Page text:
Scrap the S-League and challenge the world

WE CANNOT deny that the football fraternity in Singapore, comprising both the national teams and governing bodies such as the Football Association of Singapore (FAS), has been mired in controversy in recent times.

The improbable goal-less draw against Japan in the 2018 World Cup Asian qualifiers hopefully signifies a turning point in the recent acrimony within the community ("Lions repel samurai charge"; Wednesday).

The plucky play of all the players against overwhelming adversity exemplified quintessentially Singaporean virtues: fortitude, intelligence and efficiency. We took on superior guile and strength with fearlessness and resolution. Life ought to mirror this microcosm.

Online outpourings of support and effusive praise in the wake of the away match in Saitama - especially for the heroics of goalkeeper Izwan Mahbud - suggest that Singaporeans are not as apathetic to our local football scene as it seems at first blush.

When the Lions deliver performances befitting this football-mad nation, Singaporeans will naturally stand behind their team. This is the only way to spark a re-emergence of sustained fervour in local football that peaked in the uproarious times of the Malaysia Cup.

It naturally follows that institutions and support systems must be strengthened to enable consistent excellence.

My admittedly radical proposal is to scrap the S-League. A gradual transition is necessary to reduce disruption to the livelihoods of professional players. Nevertheless, the S-League has long outlived its early hype. The chief reason against the continued existence of the S-League is the geographical proximity of teams.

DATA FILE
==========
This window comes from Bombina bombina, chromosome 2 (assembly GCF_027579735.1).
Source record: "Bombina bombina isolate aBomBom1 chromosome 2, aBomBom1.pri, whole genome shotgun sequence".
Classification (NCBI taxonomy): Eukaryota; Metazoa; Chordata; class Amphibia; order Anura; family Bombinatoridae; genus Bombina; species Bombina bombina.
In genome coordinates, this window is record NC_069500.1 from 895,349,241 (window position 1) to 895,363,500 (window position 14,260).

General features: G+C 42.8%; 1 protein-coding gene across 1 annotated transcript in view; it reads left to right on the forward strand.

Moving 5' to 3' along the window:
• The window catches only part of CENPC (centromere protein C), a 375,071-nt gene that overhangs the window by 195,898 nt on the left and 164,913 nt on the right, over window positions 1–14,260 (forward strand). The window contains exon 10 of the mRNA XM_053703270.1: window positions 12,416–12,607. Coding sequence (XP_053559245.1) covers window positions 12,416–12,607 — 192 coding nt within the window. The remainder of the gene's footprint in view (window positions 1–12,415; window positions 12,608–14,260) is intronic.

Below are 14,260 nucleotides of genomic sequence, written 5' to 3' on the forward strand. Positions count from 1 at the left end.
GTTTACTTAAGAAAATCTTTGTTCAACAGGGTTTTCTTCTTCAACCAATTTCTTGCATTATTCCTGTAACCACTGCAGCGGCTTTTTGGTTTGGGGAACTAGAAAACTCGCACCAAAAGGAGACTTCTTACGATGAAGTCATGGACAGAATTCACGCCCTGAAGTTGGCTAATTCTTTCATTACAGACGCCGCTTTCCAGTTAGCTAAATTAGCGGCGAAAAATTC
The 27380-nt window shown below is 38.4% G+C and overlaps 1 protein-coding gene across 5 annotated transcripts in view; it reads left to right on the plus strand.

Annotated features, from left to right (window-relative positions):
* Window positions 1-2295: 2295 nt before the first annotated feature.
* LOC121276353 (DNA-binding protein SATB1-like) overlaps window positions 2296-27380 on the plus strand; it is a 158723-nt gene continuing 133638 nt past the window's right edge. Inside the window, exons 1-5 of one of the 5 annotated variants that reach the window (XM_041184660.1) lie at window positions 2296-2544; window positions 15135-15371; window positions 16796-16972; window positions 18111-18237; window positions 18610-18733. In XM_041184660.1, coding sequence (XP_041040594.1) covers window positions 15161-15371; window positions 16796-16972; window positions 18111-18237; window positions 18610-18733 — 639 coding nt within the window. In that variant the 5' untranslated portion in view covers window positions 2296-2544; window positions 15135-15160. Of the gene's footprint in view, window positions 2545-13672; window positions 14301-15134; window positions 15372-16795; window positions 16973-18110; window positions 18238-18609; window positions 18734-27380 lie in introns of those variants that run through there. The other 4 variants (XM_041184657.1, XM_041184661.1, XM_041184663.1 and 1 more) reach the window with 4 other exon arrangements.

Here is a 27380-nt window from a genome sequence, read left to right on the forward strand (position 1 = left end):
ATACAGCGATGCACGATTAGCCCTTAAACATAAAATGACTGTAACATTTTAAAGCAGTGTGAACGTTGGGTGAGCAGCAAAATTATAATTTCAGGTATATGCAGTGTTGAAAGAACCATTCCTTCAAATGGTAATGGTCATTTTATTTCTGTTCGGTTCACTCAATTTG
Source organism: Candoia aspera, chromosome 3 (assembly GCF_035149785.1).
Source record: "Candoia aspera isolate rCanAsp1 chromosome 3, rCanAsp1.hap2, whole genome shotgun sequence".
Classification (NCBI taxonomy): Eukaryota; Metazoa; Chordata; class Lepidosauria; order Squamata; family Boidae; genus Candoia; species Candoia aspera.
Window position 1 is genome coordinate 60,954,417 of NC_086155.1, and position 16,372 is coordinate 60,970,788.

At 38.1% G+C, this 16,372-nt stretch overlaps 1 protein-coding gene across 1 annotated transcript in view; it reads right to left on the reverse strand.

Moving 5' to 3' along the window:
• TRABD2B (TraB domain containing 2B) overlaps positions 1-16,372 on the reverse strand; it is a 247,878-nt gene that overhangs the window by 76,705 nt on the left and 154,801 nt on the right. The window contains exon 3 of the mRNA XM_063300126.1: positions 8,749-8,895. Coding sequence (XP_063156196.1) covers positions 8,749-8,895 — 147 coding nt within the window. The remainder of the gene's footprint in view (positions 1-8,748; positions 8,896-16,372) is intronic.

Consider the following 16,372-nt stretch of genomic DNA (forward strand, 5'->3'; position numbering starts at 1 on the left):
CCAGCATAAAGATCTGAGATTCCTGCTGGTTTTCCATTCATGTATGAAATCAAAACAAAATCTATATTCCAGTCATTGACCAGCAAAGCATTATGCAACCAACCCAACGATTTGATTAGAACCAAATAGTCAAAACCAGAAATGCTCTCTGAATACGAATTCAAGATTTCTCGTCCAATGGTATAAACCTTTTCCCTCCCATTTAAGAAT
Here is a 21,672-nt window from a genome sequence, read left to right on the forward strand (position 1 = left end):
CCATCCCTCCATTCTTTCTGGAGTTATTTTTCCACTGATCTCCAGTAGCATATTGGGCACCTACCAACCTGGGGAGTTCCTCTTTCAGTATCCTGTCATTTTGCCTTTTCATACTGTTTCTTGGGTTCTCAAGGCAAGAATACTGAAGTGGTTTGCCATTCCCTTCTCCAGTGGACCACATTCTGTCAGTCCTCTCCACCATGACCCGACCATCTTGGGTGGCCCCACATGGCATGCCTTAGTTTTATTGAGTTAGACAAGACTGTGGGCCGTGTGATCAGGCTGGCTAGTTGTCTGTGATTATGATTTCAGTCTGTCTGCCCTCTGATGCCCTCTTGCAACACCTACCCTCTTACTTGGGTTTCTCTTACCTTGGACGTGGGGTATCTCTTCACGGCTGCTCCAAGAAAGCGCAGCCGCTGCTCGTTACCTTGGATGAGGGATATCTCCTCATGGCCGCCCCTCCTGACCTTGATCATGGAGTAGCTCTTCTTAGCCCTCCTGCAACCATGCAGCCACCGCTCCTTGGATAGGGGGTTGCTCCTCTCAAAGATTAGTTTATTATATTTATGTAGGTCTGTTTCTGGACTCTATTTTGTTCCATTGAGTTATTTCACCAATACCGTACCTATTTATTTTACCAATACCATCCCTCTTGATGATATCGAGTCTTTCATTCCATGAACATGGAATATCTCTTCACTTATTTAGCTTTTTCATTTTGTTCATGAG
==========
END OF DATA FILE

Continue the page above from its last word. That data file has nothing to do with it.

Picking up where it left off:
Top leagues worldwide are so exciting partly because of deep-seated partisanism brought forth by local support for teams. It is no accident that these leagues exist in much larger states. Demographics differ vastly between regions. Each team is emblematic of their own distinct locale; the culture and mythology of each team are, hence, unique. Their philosophy and team culture are informed by their disparate surroundings. Diversity is abundant.

The homogeneity of urban development, culture and demographics in Singapore, due to our small size, prevents the formation of such intense local support.

Teams are much more homogeneous locally. It is, hence, far more reasonable for a denizen of Liverpool to support Liverpool Football Club than for a resident of Yew Tee to support, with any seriousness, the Singapore Armed Forces Football Club.

The significant resource savings generated can be put to better use - maximising the training resources of the national team to equip them with the necessary skills to shine internationally.

Largely futile S-League sponsorships can also be directed towards the international stage. It would increase exposure for these sponsors and fund what is a less quixotic pursuit.

Tay Hong Yi